here. This issue includes a special dedication to the former Chief Judge of the United States Court of Appeals for the Federal Circuit, Paul R. Michel. Among the topics covered is a discussion by Wu Wei-hua of international arbitration as a method for resolving patent disputes, and there's a note by Jacobi M. Fields on fraud liability in respect of false statements made to the USPTO in the course of US trade mark registration [the IPKat has often wondered about some of the statements which, per OHIM Board of Appeal proceedings, appear to have been made to OHIM and which have struck him as having the ring of not-quite-true about them -- so should be follow the American lead?].
here). What the IPKat likes about Scripted is that it forces him to look beyond IP itself to adjacent disciplines in which IP plays a part, such as -- in the case of this issue -- genetic testing, the right of withdrawal from electronically entered contracts and even Nano poems. But then, this is a journal of law, technology and society, and its editorial team make sure it sticks to its brief! The IPKat's pick this time round is by Naomi Hawkins (University of Exeter) for her article (which you can read in full here) "Human Gene Patents and Genetic Testing in Europe: a Reappraisal":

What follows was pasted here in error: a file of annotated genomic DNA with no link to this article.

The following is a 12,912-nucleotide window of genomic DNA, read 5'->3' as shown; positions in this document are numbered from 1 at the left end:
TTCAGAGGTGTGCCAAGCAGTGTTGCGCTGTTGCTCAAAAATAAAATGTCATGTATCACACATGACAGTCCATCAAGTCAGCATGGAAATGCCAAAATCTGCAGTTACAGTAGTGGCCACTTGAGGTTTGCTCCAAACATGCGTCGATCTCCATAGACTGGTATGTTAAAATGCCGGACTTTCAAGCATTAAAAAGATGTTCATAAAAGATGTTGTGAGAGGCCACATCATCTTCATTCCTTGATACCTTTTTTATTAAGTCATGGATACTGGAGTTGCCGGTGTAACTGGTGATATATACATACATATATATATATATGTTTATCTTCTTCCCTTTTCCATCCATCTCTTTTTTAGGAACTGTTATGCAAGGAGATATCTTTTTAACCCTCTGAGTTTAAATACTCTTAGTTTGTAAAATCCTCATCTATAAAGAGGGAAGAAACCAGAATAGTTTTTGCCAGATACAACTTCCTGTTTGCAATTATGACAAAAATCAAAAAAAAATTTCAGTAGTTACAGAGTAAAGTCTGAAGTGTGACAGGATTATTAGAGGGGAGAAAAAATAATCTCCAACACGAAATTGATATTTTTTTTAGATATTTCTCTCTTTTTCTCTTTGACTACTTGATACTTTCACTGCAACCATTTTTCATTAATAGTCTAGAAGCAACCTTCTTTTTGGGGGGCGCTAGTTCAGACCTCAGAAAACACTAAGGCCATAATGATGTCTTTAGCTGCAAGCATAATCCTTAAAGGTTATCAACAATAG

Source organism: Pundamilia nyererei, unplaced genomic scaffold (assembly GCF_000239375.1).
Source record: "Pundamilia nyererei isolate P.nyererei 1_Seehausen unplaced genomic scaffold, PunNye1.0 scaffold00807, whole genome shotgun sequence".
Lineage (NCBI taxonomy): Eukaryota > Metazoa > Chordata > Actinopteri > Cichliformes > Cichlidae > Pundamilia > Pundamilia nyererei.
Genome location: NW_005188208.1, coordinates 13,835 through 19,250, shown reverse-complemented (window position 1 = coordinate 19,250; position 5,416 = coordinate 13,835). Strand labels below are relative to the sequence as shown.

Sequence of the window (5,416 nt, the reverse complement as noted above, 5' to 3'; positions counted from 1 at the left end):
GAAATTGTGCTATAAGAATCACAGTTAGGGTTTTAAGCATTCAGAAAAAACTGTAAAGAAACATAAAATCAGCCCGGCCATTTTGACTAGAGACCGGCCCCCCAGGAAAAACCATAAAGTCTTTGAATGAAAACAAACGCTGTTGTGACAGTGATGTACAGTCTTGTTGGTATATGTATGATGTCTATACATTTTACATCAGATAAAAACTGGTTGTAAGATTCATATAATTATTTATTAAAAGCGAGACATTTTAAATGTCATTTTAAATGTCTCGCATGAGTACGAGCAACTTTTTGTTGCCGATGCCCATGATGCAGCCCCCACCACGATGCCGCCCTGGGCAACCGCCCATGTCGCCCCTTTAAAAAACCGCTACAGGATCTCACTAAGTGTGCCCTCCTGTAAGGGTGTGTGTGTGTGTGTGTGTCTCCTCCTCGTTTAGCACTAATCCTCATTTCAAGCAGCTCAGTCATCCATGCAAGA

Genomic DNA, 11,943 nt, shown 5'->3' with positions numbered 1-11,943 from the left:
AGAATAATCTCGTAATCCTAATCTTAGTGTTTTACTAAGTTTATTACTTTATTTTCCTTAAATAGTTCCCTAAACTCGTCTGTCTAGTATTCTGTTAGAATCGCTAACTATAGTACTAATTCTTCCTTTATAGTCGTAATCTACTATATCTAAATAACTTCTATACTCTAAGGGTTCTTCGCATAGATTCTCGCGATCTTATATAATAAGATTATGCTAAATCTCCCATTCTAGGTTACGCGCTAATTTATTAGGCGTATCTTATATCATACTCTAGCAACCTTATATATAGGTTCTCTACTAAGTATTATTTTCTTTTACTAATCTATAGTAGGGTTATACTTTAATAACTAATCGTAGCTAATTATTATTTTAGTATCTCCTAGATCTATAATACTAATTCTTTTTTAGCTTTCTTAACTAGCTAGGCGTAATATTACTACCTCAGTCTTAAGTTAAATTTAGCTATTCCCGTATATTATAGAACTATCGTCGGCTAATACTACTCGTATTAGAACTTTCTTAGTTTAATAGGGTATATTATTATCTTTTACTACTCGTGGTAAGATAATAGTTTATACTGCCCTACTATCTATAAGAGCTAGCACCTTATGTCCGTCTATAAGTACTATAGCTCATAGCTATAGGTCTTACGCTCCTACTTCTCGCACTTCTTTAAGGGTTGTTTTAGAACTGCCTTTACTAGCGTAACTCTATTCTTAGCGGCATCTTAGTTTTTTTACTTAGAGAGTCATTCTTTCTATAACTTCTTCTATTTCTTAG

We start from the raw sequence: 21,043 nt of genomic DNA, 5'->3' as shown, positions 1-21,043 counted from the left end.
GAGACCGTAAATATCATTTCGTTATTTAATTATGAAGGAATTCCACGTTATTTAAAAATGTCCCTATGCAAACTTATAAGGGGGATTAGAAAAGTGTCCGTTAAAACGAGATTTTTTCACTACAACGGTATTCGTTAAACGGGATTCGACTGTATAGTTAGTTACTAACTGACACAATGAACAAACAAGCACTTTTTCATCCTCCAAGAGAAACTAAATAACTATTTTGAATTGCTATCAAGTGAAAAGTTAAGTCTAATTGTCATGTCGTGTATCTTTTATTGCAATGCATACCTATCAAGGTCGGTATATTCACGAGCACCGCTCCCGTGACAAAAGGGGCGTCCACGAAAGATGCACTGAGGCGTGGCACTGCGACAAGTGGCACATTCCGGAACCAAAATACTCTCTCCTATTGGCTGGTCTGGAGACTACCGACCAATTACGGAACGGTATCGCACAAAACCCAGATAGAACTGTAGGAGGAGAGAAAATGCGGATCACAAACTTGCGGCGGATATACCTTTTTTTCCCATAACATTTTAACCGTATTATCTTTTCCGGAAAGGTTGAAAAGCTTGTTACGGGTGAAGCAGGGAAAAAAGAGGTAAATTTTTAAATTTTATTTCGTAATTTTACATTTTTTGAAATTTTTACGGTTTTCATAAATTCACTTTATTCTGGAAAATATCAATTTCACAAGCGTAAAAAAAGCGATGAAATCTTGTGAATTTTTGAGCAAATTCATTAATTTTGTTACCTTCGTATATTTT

"Popular and academic objections to patents over human genes are legion. Although some concerns about the negative impact of these patents have declined recently, questions persist as to the effect of gene patents on genetic testing. This paper undertakes a timely reappraisal of the patentability of human genes in Europe, by reference to EPO and English case law, and demonstrates that isolated DNA and the associated diagnostic tests remain patentable in Europe, although recent cases indicate a sensible tightening of the patentability requirements. The paper concludes by considering the potential for gene patents to affect the provision of genetic testing services".
[and more disenchanted, mewses Merpel?] customer base. Poddie here; transcript here.
Coflexip v Stolt that a patent owner can collect infringement damages even when the patent is subsequently ruled to be invalid. Among other attractions this issue contains a useful survey of six countries in which the courts are happy (or not) to entertain trade mark surveys. Visit the MIP website here for further information.
WTR) opens with a selection of views on what are sometimes termed "zombie brands" -- once-popular but now effectively dead trade marks that suddenly find their way into trade mark auctions and, at least in theory, back into the market. The WTR's pretty covers can't be uploaded on to the IPKat's pretty weblog any more since they're .ashx files, so here's a picture of a blank screen instead.